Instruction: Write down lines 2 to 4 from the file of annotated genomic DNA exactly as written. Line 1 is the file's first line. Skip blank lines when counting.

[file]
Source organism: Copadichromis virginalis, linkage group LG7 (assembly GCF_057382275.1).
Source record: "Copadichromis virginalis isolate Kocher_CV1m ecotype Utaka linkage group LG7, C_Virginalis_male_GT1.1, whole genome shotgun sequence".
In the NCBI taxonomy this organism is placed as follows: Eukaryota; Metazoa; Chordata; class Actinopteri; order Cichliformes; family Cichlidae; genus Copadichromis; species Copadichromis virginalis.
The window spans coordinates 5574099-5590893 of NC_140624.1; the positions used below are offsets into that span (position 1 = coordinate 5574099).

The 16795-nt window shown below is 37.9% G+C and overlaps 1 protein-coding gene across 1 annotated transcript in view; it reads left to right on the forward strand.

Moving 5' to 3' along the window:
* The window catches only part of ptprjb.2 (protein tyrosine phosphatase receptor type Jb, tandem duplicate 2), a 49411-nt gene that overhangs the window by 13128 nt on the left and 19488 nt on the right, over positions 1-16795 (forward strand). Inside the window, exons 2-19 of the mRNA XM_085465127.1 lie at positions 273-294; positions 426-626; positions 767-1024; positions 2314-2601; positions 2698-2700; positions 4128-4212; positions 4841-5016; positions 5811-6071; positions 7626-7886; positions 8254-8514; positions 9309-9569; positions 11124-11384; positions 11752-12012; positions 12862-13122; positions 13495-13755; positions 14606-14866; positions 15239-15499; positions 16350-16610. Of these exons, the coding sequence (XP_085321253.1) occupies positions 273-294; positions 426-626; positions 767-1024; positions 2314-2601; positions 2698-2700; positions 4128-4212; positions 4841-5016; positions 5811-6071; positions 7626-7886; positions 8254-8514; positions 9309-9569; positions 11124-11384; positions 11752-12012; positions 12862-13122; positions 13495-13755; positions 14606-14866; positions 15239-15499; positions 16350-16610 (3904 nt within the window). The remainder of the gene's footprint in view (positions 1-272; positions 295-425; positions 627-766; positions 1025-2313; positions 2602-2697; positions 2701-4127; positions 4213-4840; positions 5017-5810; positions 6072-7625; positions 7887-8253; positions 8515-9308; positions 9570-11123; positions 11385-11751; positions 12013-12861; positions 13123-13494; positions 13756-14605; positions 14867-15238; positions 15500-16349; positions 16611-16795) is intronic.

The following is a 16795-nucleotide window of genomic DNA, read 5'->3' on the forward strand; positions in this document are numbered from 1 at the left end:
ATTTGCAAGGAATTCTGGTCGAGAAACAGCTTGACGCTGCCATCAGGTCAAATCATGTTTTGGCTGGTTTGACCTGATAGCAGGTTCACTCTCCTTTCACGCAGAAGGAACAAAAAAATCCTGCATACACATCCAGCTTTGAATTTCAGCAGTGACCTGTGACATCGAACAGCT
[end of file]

Source record: "Copadichromis virginalis isolate Kocher_CV1m ecotype Utaka linkage group LG7, C_Virginalis_male_GT1.1, whole genome shotgun sequence".
In the NCBI taxonomy this organism is placed as follows: Eukaryota; Metazoa; Chordata; class Actinopteri; order Cichliformes; family Cichlidae; genus Copadichromis; species Copadichromis virginalis.
The window spans coordinates 5574099-5590893 of NC_140624.1; the positions used below are offsets into that span (position 1 = coordinate 5574099).